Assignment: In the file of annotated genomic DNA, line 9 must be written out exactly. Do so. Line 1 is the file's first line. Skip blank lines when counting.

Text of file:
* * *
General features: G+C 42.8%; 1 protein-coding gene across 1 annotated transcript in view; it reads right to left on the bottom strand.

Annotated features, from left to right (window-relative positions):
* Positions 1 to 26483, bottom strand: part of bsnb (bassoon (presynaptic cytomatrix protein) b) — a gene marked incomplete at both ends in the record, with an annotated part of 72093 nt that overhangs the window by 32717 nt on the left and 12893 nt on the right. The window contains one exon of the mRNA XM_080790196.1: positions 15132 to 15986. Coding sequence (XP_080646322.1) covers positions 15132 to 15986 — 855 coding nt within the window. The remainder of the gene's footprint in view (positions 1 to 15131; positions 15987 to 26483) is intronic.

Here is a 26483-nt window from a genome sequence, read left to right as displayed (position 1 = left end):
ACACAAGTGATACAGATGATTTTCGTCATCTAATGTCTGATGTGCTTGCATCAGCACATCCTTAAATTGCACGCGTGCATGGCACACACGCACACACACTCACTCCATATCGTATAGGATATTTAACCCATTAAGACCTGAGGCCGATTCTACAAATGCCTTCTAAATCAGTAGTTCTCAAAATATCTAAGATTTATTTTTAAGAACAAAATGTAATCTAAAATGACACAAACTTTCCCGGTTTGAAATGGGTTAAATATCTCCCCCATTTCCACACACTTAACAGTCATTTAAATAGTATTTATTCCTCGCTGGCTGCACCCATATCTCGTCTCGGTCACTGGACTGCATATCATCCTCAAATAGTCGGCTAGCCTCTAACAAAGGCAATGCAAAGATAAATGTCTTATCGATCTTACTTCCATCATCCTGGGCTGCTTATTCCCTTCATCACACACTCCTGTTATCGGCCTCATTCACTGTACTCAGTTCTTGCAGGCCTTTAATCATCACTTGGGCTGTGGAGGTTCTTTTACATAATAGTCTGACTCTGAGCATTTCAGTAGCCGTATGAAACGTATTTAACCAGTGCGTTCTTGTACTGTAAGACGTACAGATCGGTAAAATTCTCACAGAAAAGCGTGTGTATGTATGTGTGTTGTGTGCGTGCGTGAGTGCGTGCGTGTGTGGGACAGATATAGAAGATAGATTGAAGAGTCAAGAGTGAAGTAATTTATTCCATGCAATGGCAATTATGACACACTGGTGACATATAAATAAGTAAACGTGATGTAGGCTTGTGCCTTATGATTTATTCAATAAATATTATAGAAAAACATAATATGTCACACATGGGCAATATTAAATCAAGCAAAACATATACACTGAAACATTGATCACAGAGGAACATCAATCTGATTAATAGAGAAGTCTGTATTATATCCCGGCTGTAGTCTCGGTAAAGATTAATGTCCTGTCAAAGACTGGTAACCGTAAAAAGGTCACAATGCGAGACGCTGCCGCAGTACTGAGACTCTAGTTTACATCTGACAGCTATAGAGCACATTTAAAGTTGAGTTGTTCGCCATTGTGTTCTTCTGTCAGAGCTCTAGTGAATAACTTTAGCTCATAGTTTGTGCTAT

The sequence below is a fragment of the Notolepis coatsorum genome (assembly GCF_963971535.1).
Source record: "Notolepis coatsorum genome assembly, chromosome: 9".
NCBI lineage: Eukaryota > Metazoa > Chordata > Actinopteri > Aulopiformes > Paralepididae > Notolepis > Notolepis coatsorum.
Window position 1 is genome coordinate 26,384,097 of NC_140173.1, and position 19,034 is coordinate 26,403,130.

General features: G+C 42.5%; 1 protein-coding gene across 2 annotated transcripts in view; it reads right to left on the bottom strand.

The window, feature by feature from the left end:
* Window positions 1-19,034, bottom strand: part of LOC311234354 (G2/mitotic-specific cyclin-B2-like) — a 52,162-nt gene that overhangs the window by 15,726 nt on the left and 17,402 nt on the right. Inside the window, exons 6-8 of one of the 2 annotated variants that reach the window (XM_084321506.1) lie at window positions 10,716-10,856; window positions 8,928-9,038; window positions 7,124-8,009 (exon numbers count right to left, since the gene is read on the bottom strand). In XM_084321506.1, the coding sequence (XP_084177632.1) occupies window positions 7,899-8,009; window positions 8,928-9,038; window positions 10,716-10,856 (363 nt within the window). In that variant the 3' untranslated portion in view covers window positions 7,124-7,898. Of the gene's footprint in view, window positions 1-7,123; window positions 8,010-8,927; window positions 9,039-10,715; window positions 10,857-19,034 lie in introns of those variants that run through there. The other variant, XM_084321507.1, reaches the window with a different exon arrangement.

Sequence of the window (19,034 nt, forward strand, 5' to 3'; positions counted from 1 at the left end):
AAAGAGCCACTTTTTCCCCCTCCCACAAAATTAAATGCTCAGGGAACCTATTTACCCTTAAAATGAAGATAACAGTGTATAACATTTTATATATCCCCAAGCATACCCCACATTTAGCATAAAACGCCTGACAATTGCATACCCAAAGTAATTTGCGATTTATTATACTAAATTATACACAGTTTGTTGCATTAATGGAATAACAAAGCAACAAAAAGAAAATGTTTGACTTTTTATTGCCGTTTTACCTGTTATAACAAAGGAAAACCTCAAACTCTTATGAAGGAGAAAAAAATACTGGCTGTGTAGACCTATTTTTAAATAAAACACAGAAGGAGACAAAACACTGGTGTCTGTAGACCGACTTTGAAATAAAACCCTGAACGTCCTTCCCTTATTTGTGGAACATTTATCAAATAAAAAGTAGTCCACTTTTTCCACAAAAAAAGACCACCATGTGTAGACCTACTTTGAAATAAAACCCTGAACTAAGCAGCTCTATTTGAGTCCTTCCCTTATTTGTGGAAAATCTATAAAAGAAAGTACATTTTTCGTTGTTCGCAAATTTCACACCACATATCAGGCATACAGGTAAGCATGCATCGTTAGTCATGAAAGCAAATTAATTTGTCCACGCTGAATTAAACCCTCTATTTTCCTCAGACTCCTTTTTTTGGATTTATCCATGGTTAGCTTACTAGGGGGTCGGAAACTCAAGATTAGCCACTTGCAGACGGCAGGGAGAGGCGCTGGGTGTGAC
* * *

Window position 1 is genome coordinate 26,384,097 of NC_140173.1, and position 19,034 is coordinate 26,403,130.